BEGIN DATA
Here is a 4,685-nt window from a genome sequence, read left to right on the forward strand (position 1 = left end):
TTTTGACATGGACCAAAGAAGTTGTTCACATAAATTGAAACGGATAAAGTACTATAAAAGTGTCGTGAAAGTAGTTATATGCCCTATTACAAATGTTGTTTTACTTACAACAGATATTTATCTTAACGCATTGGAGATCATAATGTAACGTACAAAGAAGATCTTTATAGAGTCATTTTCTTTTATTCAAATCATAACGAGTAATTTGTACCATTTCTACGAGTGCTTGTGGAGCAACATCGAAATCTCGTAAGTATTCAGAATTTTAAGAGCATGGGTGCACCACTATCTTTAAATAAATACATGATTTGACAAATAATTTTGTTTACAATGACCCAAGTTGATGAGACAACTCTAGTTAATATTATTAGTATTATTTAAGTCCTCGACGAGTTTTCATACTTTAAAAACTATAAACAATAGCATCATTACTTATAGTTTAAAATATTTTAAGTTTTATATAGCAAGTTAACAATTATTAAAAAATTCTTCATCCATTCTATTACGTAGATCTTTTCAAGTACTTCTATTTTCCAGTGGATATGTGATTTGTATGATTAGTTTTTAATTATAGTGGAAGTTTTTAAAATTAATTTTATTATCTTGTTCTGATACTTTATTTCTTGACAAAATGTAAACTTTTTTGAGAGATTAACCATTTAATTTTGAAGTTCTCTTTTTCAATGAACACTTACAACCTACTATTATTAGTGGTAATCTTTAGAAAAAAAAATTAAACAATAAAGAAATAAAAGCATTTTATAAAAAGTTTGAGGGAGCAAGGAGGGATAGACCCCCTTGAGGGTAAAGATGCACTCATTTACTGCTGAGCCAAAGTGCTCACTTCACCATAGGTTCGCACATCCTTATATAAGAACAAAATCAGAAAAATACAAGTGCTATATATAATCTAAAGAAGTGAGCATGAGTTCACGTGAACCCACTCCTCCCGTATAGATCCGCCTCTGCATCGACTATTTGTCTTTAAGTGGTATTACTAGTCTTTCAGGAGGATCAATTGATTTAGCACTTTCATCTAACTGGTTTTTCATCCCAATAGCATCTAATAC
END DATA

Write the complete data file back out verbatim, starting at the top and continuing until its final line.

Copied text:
Here is a 4,685-nt window from a genome sequence, read left to right on the forward strand (position 1 = left end):
TTTTGACATGGACCAAAGAAGTTGTTCACATAAATTGAAACGGATAAAGTACTATAAAAGTGTCGTGAAAGTAGTTATATGCCCTATTACAAATGTTGTTTTACTTACAACAGATATTTATCTTAACGCATTGGAGATCATAATGTAACGTACAAAGAAGATCTTTATAGAGTCATTTTCTTTTATTCAAATCATAACGAGTAATTTGTACCATTTCTACGAGTGCTTGTGGAGCAACATCGAAATCTCGTAAGTATTCAGAATTTTAAGAGCATGGGTGCACCACTATCTTTAAATAAATACATGATTTGACAAATAATTTTGTTTACAATGACCCAAGTTGATGAGACAACTCTAGTTAATATTATTAGTATTATTTAAGTCCTCGACGAGTTTTCATACTTTAAAAACTATAAACAATAGCATCATTACTTATAGTTTAAAATATTTTAAGTTTTATATAGCAAGTTAACAATTATTAAAAAATTCTTCATCCATTCTATTACGTAGATCTTTTCAAGTACTTCTATTTTCCAGTGGATATGTGATTTGTATGATTAGTTTTTAATTATAGTGGAAGTTTTTAAAATTAATTTTATTATCTTGTTCTGATACTTTATTTCTTGACAAAATGTAAACTTTTTTGAGAGATTAACCATTTAATTTTGAAGTTCTCTTTTTCAATGAACACTTACAACCTACTATTATTAGTGGTAATCTTTAGAAAAAAAAATTAAACAATAAAGAAATAAAAGCATTTTATAAAAAGTTTGAGGGAGCAAGGAGGGATAGACCCCCTTGAGGGTAAAGATGCACTCATTTACTGCTGAGCCAAAGTGCTCACTTCACCATAGGTTCGCACATCCTTATATAAGAACAAAATCAGAAAAATACAAGTGCTATATATAATCTAAAGAAGTGAGCATGAGTTCACGTGAACCCACTCCTCCCGTATAGATCCGCCTCTGCATCGACTATTTGTCTTTAAGTGGTATTACTAGTCTTTCAGGAGGATCAATTGATTTAGCACTTTCATCTAACTGGTTTTTCATCCCAATAGCATCTAATAC